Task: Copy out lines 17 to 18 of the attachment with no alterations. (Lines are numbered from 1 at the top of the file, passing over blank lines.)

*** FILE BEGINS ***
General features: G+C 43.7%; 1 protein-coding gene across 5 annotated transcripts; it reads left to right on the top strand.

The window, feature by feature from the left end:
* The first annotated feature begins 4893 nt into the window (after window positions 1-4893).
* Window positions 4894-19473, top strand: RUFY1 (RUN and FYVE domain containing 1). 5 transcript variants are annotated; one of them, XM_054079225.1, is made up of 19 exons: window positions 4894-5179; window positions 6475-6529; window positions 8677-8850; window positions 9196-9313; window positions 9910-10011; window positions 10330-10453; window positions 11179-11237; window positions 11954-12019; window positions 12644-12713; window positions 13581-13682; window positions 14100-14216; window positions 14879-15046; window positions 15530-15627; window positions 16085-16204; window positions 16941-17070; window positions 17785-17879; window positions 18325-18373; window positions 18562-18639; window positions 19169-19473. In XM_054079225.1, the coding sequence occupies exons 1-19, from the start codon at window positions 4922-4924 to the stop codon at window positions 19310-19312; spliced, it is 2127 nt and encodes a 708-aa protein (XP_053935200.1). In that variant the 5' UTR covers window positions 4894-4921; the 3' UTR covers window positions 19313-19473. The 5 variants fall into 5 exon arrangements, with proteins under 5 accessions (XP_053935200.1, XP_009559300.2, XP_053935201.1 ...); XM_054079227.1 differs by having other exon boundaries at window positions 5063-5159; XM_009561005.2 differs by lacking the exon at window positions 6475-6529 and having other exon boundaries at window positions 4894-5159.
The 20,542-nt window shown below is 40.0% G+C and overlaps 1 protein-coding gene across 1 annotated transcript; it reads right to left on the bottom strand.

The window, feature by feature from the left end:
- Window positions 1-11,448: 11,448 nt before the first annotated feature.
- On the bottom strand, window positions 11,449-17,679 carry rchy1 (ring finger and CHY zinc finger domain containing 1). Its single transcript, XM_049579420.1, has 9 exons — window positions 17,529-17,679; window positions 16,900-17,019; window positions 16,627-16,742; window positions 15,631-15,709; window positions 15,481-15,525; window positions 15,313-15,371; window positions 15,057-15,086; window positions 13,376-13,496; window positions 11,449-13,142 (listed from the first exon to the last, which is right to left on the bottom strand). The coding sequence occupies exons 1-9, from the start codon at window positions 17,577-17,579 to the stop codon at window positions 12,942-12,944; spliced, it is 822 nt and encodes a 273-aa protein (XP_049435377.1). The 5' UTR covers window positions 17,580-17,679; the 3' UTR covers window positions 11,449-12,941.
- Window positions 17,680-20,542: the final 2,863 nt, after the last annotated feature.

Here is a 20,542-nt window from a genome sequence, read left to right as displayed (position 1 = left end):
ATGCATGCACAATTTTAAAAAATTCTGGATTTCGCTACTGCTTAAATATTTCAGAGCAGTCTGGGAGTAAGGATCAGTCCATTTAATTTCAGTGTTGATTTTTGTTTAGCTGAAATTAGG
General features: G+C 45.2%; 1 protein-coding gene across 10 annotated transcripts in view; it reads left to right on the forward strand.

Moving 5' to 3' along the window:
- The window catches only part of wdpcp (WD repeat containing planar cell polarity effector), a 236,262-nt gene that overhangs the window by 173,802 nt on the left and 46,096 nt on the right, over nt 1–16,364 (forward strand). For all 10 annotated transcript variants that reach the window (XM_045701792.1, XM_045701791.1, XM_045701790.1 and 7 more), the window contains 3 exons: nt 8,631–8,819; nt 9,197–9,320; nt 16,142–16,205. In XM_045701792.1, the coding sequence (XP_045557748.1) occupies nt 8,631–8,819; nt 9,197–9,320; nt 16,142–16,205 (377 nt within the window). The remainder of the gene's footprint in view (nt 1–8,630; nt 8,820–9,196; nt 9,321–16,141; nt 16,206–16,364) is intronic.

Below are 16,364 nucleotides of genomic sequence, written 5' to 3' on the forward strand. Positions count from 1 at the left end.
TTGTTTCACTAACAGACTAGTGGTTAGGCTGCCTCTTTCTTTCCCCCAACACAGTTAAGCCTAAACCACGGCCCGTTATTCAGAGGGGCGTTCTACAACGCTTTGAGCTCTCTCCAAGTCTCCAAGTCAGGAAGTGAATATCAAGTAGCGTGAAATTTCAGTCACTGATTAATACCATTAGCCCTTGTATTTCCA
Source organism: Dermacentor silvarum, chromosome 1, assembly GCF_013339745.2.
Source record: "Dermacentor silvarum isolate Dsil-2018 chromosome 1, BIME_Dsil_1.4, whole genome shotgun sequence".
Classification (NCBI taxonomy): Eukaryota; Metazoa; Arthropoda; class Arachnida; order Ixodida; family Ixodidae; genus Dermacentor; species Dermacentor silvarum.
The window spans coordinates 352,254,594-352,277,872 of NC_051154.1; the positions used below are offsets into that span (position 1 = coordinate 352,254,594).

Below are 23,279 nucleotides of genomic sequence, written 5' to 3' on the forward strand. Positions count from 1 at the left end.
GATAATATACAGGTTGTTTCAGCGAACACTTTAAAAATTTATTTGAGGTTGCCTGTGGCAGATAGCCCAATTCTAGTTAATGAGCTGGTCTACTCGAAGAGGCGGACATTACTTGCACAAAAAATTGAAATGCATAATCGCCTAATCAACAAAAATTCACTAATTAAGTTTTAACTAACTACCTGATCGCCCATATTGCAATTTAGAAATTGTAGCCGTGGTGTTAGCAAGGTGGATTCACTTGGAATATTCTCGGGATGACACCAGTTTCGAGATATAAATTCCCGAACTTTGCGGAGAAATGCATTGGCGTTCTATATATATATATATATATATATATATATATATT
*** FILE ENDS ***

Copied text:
Source organism: Dermacentor silvarum, chromosome 1, assembly GCF_013339745.2.
Source record: "Dermacentor silvarum isolate Dsil-2018 chromosome 1, BIME_Dsil_1.4, whole genome shotgun sequence".